“Busting the “Princelings”: The Campaign Against Corruption in China’s Primary Land Market”

“Busting the “Princelings”: The Campaign Against Corruption in China’s Primary Land Market”

Ting Chen and James Kai-sing Kung

In: The Quarterly Journal of Economics, Volume 134, Issue 1, Pages 185–226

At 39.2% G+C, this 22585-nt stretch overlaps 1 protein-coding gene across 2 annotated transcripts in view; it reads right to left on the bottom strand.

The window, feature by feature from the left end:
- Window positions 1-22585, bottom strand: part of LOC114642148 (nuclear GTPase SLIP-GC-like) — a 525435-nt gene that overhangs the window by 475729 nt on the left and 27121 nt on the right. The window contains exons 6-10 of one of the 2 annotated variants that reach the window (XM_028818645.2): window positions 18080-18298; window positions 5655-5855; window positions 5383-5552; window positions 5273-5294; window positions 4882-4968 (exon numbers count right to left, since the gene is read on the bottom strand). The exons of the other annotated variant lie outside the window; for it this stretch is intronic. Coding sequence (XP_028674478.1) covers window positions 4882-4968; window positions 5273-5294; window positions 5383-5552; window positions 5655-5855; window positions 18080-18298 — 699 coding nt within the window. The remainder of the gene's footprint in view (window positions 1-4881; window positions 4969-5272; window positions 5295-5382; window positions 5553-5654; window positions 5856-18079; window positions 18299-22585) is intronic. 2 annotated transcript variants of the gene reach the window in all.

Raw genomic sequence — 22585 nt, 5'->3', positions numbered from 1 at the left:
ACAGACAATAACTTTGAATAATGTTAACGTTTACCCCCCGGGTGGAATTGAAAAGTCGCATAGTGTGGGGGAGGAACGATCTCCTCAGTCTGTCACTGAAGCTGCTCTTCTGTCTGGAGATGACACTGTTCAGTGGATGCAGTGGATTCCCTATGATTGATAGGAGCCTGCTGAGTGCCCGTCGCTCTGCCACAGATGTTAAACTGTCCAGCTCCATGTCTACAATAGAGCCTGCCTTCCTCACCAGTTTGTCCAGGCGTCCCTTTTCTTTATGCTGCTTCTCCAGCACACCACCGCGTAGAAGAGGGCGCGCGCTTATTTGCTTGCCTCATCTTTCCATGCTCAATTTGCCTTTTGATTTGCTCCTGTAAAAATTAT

Using data on over a million land transactions during 2004–2016 where local governments are the sole seller, the authors find that firms linked to members of China’s supreme political elites—the Politburo—obtained a price discount ranging from 55.4% to 59.9% compared with those without the same connections. These firms also purchased slightly more land. In return, the provincial party secretaries who provided the discount to these “princeling” firms are 23.4% more likely to be promoted to positions of national leadership. To curb corruption, President Xi Jinping stepped up investigations and strengthened personnel control at the province level. Using a spatially matched sample (e.g., within a 500-meter radius), Chen and Kung find a reduction in corruption of between 42.6% and 31.5% in the provinces either targeted by the central inspection teams or whose party